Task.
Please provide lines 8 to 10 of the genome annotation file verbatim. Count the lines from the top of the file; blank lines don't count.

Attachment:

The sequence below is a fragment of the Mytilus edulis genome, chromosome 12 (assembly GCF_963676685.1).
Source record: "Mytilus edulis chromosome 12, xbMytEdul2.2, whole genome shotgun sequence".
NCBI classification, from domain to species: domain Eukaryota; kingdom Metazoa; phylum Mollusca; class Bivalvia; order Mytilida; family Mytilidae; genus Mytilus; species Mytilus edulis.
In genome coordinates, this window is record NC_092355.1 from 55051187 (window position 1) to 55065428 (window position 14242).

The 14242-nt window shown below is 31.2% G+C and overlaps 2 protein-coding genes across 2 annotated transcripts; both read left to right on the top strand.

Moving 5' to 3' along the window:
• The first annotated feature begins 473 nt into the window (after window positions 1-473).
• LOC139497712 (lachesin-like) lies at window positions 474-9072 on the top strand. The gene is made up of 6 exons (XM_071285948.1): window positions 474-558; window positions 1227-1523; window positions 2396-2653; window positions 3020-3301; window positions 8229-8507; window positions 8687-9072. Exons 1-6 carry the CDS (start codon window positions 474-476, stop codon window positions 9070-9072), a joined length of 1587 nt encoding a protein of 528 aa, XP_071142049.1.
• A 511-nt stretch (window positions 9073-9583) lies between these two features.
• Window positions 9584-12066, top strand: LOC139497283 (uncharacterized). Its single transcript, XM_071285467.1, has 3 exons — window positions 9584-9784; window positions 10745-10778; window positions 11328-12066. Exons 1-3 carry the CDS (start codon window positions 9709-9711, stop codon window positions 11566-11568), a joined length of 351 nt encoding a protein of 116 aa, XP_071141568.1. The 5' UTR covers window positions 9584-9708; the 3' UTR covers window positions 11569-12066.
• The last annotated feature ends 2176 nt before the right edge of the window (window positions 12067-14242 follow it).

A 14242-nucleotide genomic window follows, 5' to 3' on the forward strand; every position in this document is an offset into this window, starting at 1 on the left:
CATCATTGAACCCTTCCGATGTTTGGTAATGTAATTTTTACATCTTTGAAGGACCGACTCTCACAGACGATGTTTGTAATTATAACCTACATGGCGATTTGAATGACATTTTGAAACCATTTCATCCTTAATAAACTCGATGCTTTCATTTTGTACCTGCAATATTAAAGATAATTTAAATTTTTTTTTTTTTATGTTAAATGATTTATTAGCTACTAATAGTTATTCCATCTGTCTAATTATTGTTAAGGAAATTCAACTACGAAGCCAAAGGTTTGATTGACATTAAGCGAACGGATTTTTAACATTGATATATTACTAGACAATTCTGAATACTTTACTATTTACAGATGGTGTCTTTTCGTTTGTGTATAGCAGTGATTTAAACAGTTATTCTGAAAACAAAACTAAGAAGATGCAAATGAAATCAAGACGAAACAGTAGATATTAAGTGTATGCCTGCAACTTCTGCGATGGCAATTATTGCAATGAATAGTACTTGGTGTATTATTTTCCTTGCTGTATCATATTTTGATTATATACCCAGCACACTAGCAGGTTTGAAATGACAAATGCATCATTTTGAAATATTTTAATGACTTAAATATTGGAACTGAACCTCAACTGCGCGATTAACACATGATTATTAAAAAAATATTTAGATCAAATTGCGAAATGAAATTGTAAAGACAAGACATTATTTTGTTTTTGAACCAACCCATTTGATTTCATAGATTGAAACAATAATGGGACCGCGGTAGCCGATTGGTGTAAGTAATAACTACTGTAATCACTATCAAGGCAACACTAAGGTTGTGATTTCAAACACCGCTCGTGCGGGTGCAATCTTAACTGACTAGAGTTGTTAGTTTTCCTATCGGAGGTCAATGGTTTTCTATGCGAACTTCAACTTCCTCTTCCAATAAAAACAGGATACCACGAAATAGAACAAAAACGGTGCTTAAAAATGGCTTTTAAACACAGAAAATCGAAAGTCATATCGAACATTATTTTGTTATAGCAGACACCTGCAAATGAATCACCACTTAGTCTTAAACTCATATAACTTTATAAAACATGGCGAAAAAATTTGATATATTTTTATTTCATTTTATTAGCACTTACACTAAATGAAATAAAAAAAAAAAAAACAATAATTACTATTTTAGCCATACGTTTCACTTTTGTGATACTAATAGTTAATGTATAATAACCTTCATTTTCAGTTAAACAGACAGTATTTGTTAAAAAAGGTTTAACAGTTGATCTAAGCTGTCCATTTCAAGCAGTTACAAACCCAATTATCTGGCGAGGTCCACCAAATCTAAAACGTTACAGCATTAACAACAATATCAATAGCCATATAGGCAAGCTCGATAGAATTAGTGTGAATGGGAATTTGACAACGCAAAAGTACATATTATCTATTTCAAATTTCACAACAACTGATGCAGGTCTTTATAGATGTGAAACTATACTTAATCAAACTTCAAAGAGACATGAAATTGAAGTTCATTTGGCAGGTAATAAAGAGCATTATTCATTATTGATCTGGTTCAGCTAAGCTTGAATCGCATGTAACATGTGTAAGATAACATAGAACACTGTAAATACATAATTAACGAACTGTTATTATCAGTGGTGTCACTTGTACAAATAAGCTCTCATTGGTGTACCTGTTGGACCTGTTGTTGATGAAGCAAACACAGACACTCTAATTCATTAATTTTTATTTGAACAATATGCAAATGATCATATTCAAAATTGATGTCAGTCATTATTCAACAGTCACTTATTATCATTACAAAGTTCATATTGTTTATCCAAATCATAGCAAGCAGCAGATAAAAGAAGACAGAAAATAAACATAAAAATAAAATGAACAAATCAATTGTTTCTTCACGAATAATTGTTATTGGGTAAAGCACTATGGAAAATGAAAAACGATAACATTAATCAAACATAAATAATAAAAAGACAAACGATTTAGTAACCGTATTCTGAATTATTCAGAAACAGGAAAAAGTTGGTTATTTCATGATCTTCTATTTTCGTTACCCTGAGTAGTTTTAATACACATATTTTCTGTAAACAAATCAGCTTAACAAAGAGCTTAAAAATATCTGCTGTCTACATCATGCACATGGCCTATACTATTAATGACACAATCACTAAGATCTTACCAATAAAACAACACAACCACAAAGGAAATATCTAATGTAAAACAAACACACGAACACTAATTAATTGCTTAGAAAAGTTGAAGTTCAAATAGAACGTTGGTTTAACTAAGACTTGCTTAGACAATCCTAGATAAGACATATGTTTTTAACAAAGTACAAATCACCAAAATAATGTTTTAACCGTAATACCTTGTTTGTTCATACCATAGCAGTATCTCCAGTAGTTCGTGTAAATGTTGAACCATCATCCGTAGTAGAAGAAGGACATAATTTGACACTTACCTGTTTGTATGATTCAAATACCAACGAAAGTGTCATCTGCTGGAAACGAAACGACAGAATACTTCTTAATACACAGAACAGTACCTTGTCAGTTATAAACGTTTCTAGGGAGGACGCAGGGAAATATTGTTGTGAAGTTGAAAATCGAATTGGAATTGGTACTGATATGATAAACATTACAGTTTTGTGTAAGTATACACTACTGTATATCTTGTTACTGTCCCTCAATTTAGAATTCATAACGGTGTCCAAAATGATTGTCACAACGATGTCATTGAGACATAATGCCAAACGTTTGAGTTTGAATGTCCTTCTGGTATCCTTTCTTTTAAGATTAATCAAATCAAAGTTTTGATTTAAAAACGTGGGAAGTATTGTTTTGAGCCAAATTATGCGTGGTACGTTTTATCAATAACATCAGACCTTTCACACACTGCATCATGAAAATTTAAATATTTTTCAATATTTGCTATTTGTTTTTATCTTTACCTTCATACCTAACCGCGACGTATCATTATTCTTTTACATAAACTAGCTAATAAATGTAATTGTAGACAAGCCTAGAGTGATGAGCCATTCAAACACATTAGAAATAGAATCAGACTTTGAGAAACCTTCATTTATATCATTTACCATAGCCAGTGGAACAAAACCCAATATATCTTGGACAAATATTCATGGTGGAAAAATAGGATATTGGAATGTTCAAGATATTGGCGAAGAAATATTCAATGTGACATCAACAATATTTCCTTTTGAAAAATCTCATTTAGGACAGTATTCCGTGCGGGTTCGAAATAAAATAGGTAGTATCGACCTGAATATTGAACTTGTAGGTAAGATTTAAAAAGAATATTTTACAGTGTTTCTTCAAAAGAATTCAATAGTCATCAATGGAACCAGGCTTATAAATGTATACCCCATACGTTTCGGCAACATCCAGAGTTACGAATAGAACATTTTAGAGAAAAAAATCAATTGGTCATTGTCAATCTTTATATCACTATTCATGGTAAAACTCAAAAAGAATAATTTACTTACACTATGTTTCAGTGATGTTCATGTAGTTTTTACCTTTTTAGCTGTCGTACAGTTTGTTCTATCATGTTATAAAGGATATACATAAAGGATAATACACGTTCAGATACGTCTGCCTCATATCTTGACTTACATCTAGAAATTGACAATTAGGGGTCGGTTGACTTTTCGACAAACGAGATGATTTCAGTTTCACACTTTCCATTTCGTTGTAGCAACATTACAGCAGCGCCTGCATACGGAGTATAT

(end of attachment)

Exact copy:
• LOC139497712 (lachesin-like) lies at window positions 474-9072 on the top strand. The gene is made up of 6 exons (XM_071285948.1): window positions 474-558; window positions 1227-1523; window positions 2396-2653; window positions 3020-3301; window positions 8229-8507; window positions 8687-9072. Exons 1-6 carry the CDS (start codon window positions 474-476, stop codon window positions 9070-9072), a joined length of 1587 nt encoding a protein of 528 aa, XP_071142049.1.
• A 511-nt stretch (window positions 9073-9583) lies between these two features.
• Window positions 9584-12066, top strand: LOC139497283 (uncharacterized). Its single transcript, XM_071285467.1, has 3 exons — window positions 9584-9784; window positions 10745-10778; window positions 11328-12066. Exons 1-3 carry the CDS (start codon window positions 9709-9711, stop codon window positions 11566-11568), a joined length of 351 nt encoding a protein of 116 aa, XP_071141568.1. The 5' UTR covers window positions 9584-9708; the 3' UTR covers window positions 11569-12066.